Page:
Water, Nitrogen and Ion Balance in the African Treefrog Chiromantis petersi Boulenger (Anura: Rhacophoridae), With Comments on the Structure of the Integument

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Physiological and anatomical investigations were carried out on Chiromantis petersi, an African rhacophorid treefrog, with the following results:

1. The minimum rate of evaporative water loss (EWL) was 0.41±0.25 mg/g.h.

2. The maximum rate of water uptake in dehydrated frogs averaged 75% body weight/h in the first 10 min of rehydration.

3. The low EWL correlates with the unique structure of the chromatophore units of the dorsum, the sides and the gular region.

4. The high rates of water uptake correlate with the structure of the verrucae hydrophilica of the abdominal and femoral surfaces. These verrucae are not unique to this species.

5. When denied water and force-fed mealworms for 30 days, plasma osmotic concentrations increased from 210 mosM to 384 mosM, with Na+, Cl− and urea contributing most to the increase.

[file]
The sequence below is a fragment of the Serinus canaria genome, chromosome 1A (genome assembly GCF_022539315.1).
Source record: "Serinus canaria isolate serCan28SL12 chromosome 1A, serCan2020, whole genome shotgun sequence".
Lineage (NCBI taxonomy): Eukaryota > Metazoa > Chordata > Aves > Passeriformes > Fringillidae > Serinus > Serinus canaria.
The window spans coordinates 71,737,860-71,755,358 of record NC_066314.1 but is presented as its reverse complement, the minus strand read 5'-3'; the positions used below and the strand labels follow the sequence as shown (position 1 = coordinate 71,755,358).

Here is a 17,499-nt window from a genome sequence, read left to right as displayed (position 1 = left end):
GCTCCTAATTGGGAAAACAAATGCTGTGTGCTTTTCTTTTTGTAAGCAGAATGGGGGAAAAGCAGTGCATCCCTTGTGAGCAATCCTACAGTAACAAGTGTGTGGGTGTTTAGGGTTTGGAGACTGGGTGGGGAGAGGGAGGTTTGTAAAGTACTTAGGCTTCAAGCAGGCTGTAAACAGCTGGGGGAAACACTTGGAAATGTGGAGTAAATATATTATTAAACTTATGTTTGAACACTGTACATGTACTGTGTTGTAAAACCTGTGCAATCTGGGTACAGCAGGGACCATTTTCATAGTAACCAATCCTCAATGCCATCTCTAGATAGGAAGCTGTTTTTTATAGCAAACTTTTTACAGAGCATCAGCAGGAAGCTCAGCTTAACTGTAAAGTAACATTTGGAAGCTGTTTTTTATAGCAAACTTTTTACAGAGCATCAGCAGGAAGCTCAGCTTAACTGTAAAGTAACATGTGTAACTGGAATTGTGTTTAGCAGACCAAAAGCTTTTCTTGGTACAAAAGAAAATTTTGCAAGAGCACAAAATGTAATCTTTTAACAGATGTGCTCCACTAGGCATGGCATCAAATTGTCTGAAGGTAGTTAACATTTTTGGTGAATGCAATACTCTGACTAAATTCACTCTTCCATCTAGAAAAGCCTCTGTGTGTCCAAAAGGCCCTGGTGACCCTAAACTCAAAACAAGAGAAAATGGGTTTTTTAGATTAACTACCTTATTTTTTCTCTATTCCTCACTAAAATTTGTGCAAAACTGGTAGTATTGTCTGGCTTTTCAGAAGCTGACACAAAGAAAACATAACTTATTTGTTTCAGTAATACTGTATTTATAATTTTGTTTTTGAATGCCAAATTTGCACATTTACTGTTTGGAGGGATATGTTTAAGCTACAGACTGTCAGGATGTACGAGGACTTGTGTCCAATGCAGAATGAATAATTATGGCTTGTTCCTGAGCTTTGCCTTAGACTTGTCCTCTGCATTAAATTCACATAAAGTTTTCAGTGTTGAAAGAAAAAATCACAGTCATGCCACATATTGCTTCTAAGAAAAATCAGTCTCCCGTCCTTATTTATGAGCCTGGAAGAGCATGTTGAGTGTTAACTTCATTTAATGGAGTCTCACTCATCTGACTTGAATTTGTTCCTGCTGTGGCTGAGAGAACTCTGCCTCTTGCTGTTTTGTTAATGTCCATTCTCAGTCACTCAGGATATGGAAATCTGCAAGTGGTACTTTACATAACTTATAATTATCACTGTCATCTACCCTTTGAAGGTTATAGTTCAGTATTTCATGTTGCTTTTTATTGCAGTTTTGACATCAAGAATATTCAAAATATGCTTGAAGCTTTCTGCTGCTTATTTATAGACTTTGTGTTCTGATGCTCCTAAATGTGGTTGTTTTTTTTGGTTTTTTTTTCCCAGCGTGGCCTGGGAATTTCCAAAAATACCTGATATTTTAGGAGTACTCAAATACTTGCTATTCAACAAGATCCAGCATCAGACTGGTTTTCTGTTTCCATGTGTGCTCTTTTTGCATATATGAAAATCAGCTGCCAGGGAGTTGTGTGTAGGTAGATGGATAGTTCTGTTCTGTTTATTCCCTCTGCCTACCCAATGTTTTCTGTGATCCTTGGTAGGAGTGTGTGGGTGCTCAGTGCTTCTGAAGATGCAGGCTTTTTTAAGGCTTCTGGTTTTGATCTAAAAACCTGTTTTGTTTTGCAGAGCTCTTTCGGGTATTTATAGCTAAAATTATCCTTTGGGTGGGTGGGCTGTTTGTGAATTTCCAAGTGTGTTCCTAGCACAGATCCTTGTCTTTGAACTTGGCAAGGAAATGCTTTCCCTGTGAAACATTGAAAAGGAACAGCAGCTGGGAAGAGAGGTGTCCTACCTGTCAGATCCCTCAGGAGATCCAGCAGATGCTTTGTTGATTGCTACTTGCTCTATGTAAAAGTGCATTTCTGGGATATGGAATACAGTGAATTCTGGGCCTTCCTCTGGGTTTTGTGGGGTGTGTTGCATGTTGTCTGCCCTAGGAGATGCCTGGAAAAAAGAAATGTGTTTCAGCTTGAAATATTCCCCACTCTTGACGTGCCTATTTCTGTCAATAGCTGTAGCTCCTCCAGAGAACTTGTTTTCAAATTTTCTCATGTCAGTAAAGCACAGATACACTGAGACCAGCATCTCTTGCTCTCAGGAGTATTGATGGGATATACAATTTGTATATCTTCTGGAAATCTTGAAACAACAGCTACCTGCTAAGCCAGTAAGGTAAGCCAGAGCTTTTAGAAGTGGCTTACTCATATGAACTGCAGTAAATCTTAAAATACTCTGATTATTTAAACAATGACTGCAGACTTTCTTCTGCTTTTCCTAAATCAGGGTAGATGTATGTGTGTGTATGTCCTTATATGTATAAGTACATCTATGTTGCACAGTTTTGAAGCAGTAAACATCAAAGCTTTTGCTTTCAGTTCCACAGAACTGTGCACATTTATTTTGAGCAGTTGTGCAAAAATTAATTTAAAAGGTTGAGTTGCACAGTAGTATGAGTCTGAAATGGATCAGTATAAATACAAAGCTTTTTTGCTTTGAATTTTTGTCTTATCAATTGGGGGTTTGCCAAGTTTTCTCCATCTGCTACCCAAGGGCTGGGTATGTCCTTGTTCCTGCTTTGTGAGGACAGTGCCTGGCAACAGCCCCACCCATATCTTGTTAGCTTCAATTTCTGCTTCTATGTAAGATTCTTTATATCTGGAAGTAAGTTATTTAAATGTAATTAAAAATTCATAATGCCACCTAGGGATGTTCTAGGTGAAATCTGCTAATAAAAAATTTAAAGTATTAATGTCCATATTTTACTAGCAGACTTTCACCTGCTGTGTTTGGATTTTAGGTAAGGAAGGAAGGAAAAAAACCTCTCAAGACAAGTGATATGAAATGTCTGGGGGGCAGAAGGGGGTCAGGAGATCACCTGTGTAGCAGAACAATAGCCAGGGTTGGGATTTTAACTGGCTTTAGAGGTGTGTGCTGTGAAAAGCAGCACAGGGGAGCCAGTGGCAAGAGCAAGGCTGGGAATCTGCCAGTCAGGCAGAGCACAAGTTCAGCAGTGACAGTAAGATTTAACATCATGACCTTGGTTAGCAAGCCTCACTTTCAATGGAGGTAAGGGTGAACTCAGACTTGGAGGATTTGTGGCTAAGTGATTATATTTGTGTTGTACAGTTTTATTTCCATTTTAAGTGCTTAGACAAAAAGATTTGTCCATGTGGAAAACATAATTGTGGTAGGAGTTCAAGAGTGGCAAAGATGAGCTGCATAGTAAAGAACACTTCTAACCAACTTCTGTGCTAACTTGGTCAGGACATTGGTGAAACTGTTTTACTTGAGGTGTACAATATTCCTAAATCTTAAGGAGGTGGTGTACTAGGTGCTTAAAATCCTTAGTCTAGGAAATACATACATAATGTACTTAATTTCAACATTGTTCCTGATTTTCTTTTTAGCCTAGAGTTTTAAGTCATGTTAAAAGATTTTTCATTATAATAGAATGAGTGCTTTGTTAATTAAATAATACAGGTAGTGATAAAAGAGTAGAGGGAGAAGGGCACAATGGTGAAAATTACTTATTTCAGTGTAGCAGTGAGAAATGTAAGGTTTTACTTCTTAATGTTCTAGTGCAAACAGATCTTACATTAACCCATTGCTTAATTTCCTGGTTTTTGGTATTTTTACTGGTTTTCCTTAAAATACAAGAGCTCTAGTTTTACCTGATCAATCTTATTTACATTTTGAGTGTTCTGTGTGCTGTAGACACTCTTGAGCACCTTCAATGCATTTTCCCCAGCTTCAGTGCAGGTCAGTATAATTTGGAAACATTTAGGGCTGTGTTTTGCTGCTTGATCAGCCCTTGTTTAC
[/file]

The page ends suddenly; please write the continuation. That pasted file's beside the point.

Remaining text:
6. The ratio of urinary K+∶Na+ excretion is 3∶1.

7. Excretion totaled 155 mg N/kg·day with 97% as uric acid, 2% as ammonia and 1% as urea.

8. Since urea accumulated in the body at the rate of 58.5±6.1 mg N/kg·day, total nitrogen production was 213 mg N/kg·day. Uric acid formed 70% thereof.

9. Chiromantis petersi is capable of surviving without free water for prolonged periods and is as well adapted to its xeric environment as are many desert reptiles.



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